When I speak to people about social media I still find there is a significant misconception about how much work is on your shoulders when it comes to the social media responsibilities for brands. I don’t want to downplay this more than I should, but if you think the weight of your social media efforts lies solely on your (or your organization’s) shoulders then you don’t get social media as much as you think you do.
Yes, you have to update your blog or Facebook page or Instagram feed or whatever platforms you have determined connect you with your audience, but that’s not the entirety of social media. Not even close.
Case In Point
Last week I spoke to the president of a nonprofit that wants to see significant and meaningful change here in the state of Tennessee. His organization has the knowledge to do it. They have momentum behind them too, but when he gave me his perspective for what someone doing social media for their organization might actually do it consisted of reading news feeds for 30 minutes a day and posting something to Facebook a couple times a week. That is an extremely limited view.
Think Bigger, Reach Further
I tried to help him see that although someone dedicated to social media for the organization would very likely do the things he suggested, there was so much more to be done. For instance, there are vast numbers of bloggers and vocal individuals who each have their own audiences and would welcome the opportunity to connect with this organization. To do that, however, someone needs to initiate and cultivate all those relationships. Someone needs to be able to facilitate activity behind the scenes with those people and doing that is just as much social media activity as posting a new update on your Twitter account.
We went on to discuss several other ways someone dedicated to social media would work with their organization and after the lengthy discussion he said he now had a much broader view of what social media could (and should) be for his organization.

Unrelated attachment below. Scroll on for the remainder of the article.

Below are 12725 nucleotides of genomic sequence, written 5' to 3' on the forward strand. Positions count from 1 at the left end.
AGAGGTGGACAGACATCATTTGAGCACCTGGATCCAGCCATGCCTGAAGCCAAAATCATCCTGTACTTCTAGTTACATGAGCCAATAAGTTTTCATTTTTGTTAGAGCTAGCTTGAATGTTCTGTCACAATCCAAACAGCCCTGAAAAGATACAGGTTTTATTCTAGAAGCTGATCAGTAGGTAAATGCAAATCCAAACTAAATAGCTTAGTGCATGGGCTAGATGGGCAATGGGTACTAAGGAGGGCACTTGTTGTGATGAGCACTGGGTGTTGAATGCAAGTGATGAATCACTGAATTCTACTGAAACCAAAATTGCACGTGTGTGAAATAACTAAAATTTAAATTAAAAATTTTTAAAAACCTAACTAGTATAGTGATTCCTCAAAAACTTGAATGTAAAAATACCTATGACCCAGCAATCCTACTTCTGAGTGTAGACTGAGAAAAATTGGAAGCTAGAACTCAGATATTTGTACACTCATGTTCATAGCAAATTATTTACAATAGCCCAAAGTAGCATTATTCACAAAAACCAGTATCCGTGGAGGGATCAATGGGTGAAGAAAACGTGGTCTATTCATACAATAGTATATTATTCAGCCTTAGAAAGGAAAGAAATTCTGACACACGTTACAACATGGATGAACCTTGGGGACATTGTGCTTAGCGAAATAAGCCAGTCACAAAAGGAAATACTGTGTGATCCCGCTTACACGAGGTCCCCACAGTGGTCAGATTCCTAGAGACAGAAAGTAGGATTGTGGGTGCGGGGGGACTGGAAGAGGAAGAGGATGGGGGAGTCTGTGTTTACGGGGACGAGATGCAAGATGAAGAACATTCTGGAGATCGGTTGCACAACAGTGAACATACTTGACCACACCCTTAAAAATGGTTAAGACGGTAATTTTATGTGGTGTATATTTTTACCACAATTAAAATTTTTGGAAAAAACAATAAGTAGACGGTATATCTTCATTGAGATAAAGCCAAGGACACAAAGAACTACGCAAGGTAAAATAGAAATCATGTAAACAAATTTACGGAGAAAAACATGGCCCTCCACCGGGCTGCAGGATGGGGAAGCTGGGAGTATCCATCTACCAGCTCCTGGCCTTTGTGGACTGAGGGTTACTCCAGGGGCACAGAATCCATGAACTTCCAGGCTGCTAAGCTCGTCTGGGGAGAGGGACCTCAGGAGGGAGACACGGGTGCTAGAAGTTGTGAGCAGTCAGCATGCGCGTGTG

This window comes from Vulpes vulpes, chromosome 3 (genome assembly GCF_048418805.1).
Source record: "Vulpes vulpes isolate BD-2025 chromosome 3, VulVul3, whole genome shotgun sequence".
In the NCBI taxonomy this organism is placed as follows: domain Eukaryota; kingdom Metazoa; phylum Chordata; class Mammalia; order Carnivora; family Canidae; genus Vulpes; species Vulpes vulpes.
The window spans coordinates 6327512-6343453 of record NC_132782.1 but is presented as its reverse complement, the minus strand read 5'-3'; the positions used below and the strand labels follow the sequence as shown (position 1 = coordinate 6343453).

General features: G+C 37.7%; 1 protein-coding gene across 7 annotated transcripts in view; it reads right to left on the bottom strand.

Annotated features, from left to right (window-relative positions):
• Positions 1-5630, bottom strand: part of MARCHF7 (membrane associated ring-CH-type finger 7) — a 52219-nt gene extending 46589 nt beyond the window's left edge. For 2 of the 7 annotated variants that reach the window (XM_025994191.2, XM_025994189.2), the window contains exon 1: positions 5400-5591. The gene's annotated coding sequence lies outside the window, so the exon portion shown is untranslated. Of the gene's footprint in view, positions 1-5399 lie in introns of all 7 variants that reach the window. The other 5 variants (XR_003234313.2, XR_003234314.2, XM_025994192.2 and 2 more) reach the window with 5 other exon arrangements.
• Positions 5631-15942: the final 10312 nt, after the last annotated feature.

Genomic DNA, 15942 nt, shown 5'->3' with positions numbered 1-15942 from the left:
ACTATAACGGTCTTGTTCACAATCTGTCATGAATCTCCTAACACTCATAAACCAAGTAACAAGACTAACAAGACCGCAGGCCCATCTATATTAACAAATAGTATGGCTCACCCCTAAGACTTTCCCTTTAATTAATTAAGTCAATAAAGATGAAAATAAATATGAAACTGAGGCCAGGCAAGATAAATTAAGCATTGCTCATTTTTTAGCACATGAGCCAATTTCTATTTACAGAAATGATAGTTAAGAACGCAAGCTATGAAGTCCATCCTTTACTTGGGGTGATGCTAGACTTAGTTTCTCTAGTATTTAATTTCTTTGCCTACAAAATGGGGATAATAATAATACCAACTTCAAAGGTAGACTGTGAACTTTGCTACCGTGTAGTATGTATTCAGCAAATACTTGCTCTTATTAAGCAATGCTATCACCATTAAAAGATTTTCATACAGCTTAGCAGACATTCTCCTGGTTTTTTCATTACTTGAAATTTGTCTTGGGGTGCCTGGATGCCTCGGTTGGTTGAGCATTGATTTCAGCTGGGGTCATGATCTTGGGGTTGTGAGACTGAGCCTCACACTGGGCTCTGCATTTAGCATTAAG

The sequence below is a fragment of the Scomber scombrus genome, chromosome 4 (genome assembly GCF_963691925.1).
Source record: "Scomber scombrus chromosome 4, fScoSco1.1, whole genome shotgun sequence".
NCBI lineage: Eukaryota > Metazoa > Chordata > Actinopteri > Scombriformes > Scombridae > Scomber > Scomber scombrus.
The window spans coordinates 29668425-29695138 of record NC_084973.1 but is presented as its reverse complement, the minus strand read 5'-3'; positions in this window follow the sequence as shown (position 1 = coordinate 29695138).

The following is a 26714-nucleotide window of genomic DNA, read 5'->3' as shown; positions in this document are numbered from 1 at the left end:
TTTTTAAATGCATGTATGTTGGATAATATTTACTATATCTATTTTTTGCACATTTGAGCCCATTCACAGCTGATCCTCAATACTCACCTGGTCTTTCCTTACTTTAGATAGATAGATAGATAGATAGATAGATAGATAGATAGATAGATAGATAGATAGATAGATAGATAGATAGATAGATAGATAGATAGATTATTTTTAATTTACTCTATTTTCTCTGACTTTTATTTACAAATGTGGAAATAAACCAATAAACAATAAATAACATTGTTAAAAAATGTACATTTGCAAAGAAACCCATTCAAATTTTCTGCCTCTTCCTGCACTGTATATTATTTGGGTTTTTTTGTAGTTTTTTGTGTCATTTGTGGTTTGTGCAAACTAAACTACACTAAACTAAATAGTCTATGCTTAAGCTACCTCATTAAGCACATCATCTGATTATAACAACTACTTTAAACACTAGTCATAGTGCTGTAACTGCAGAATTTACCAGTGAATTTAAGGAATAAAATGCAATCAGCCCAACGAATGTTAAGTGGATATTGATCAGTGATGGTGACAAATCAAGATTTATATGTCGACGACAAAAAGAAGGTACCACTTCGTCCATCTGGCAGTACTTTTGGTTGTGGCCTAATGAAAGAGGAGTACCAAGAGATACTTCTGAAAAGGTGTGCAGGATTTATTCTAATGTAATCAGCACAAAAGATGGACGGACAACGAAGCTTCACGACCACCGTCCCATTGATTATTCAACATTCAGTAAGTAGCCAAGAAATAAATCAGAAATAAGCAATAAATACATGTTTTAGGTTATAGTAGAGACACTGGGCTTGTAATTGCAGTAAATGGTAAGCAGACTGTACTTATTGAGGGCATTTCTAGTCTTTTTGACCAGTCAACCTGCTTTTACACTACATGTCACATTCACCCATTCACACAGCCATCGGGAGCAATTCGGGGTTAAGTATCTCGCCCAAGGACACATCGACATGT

The Cumulative Reach Of Your Fans Is Huge
The thing that helped him most wasn’t telling him all the platforms a social media person could use to post things. What got him there was showing him how his orgnaization’s message can be multiplied if they’ll take the time to connect with all the like-minded people who have their own networks and their own audiences. When he began to understand how awareness and action can multiply with that approach he totally got it.
The bottom line is this: we know people use Facebook or blog or do whatever they do with social media but organizations still don’t spend a lot of time thinking about how to motivate friends and fans on their behalf. Most brands are only thinking about how to generate another week’s worth of blog posts or Facebook updates. People trust the comments and observations of friends more than anything from a brand so why not attempt to leverage that more fully?
Ultimately the success of your social media efforts will never be fully on your shoulders because you really need other people to be talking about you to their friends. You can be strategic and facilitate those efforts but even then you realize you don’t get to control what someone will say. Scary? Perhaps. Unpredictable? Sure. Strategic? Absolutely.